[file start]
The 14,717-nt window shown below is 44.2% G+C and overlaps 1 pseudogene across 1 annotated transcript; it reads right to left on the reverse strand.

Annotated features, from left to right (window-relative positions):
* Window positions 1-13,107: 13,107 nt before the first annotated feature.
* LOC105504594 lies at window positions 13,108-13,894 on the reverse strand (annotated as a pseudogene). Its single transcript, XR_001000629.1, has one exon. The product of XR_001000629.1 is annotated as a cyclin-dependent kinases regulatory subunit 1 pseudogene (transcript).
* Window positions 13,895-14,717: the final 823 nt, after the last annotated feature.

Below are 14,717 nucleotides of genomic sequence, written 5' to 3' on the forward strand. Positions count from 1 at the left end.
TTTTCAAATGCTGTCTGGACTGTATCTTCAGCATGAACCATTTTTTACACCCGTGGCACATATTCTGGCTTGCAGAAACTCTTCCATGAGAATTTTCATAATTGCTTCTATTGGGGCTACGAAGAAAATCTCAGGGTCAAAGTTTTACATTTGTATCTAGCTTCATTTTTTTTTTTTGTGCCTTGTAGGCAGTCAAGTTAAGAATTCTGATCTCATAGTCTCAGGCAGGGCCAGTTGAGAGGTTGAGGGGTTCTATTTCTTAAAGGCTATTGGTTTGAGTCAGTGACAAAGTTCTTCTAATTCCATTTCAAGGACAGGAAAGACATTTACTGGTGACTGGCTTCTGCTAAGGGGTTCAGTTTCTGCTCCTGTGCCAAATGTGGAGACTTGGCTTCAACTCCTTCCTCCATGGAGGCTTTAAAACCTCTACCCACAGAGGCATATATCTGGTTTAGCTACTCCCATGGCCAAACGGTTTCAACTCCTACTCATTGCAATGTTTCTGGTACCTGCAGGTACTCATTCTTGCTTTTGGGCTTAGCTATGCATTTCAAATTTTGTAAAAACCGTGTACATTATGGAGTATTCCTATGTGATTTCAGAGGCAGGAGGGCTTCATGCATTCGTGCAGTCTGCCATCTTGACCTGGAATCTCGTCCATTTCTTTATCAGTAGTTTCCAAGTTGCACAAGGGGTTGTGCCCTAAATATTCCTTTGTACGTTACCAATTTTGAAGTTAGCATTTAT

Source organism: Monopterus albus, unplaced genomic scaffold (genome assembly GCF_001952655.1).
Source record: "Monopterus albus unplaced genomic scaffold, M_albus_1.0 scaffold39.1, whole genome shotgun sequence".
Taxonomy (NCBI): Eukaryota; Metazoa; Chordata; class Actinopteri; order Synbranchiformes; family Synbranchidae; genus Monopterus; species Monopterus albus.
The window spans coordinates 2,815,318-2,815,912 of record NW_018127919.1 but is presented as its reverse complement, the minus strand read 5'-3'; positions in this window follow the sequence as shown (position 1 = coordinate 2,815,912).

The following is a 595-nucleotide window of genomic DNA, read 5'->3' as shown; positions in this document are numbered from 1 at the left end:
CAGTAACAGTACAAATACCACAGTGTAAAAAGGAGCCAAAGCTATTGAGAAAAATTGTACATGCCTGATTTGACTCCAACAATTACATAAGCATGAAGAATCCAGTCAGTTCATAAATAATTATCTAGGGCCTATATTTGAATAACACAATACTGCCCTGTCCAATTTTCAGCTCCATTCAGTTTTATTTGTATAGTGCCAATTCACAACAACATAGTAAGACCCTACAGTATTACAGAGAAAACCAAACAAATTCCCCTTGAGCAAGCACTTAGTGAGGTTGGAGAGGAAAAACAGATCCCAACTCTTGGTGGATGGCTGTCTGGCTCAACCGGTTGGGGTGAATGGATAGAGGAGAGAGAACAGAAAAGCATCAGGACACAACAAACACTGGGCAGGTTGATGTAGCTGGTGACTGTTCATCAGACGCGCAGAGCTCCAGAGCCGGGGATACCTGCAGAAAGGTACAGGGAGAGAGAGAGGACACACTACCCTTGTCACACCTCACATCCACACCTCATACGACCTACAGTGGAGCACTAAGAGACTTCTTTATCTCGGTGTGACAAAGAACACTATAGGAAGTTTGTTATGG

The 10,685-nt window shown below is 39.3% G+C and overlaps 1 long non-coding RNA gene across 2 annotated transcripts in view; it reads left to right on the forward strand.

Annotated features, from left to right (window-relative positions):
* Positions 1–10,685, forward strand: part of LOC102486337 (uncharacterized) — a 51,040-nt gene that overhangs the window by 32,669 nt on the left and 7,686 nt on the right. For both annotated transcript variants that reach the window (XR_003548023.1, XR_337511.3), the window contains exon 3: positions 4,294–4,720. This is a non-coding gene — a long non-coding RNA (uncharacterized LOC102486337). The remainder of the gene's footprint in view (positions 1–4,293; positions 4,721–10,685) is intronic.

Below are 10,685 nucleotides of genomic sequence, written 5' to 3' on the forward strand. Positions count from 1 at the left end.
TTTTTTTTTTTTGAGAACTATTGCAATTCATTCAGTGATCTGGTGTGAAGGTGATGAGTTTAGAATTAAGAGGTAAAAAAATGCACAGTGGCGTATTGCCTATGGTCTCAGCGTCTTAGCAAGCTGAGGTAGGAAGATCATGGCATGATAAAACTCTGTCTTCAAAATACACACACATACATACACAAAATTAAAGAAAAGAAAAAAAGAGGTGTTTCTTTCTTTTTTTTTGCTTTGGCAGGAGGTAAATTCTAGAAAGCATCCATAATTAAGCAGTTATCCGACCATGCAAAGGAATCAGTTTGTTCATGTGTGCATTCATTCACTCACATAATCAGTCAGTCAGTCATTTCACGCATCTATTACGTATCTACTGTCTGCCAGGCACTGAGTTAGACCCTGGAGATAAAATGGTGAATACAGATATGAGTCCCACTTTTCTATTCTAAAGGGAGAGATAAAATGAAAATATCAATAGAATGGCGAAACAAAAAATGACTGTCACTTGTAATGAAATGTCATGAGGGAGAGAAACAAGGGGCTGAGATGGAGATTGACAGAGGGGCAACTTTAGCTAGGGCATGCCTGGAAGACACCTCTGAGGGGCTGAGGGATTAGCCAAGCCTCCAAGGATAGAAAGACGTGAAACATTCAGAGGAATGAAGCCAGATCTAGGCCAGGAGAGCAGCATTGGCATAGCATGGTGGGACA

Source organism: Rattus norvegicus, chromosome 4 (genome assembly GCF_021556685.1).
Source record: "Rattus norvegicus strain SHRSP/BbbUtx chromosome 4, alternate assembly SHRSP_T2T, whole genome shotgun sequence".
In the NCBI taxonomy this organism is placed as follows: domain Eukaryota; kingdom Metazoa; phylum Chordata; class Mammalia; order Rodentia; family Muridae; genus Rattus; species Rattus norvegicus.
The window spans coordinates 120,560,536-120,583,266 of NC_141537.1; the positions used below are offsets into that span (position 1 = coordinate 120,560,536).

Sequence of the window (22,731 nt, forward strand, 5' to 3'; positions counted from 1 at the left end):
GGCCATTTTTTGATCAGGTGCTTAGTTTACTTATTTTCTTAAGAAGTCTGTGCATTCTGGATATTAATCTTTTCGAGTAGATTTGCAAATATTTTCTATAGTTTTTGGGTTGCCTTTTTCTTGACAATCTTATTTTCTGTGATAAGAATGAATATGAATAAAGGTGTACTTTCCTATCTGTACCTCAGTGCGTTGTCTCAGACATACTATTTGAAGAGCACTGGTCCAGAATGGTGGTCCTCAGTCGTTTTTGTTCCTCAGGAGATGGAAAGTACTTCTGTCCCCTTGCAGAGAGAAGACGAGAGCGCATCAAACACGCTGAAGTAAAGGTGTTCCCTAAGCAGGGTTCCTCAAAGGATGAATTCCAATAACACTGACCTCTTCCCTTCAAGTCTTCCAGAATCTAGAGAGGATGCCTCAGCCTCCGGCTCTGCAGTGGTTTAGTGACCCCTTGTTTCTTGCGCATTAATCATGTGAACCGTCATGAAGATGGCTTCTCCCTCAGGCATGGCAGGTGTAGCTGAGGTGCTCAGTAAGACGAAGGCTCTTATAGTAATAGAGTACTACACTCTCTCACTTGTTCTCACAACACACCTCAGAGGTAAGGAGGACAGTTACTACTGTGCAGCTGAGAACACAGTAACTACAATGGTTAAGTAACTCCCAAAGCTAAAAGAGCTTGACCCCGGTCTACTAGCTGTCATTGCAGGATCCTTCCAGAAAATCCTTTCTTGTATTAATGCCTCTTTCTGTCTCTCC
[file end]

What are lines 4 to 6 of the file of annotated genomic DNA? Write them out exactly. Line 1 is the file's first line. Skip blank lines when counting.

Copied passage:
* LOC105504594 lies at window positions 13,108-13,894 on the reverse strand (annotated as a pseudogene). Its single transcript, XR_001000629.1, has one exon. The product of XR_001000629.1 is annotated as a cyclin-dependent kinases regulatory subunit 1 pseudogene (transcript).
* Window positions 13,895-14,717: the final 823 nt, after the last annotated feature.

Below are 14,717 nucleotides of genomic sequence, written 5' to 3' on the forward strand. Positions count from 1 at the left end.